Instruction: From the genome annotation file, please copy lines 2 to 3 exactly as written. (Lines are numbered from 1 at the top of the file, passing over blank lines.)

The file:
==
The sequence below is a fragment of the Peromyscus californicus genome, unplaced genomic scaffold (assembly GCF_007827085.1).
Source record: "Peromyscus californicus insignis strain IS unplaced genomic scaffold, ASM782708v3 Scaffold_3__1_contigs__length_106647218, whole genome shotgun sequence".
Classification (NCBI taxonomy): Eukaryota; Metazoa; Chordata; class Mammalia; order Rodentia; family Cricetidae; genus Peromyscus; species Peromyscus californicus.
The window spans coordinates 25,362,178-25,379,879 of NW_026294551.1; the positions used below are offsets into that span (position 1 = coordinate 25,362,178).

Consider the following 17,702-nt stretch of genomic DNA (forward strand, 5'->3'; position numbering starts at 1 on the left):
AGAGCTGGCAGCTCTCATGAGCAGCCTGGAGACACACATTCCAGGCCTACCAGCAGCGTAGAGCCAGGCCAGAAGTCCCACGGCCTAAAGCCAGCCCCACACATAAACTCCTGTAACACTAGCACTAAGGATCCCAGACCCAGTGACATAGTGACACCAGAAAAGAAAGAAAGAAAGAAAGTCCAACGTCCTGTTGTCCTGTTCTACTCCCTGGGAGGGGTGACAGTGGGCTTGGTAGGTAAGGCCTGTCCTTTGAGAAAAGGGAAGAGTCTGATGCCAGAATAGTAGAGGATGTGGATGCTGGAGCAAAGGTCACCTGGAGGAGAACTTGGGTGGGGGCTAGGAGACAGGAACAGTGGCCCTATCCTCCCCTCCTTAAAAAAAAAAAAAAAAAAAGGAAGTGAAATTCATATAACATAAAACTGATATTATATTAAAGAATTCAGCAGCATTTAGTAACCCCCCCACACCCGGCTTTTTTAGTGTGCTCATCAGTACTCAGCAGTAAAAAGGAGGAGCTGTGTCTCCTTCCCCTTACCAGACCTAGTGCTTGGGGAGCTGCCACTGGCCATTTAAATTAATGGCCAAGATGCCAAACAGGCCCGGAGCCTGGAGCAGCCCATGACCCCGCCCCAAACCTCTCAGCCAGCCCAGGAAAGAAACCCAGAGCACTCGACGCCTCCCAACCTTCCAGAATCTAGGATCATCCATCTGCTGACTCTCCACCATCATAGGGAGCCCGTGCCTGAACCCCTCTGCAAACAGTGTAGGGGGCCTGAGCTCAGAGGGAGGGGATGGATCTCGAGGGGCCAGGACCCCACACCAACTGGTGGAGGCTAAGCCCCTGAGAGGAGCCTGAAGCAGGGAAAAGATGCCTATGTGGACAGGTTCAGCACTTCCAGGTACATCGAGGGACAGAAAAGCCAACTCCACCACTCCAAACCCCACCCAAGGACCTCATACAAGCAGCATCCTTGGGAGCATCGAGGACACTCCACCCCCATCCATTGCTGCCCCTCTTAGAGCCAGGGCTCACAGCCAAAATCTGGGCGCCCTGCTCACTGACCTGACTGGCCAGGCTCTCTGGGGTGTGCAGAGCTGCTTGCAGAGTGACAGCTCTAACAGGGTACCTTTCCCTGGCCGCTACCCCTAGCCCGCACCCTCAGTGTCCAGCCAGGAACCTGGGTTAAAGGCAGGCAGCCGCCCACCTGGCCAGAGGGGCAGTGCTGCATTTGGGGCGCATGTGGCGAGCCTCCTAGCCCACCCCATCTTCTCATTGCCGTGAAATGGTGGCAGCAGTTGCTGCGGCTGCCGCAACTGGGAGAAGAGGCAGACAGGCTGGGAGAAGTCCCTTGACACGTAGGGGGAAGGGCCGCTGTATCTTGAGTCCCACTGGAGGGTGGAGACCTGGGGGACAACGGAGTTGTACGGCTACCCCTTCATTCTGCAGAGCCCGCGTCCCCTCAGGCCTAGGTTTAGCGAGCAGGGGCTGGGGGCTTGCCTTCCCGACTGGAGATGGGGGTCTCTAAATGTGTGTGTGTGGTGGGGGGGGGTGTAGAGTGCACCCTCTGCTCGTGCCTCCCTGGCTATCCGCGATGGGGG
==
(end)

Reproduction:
Source record: "Peromyscus californicus insignis strain IS unplaced genomic scaffold, ASM782708v3 Scaffold_3__1_contigs__length_106647218, whole genome shotgun sequence".
Classification (NCBI taxonomy): Eukaryota; Metazoa; Chordata; class Mammalia; order Rodentia; family Cricetidae; genus Peromyscus; species Peromyscus californicus.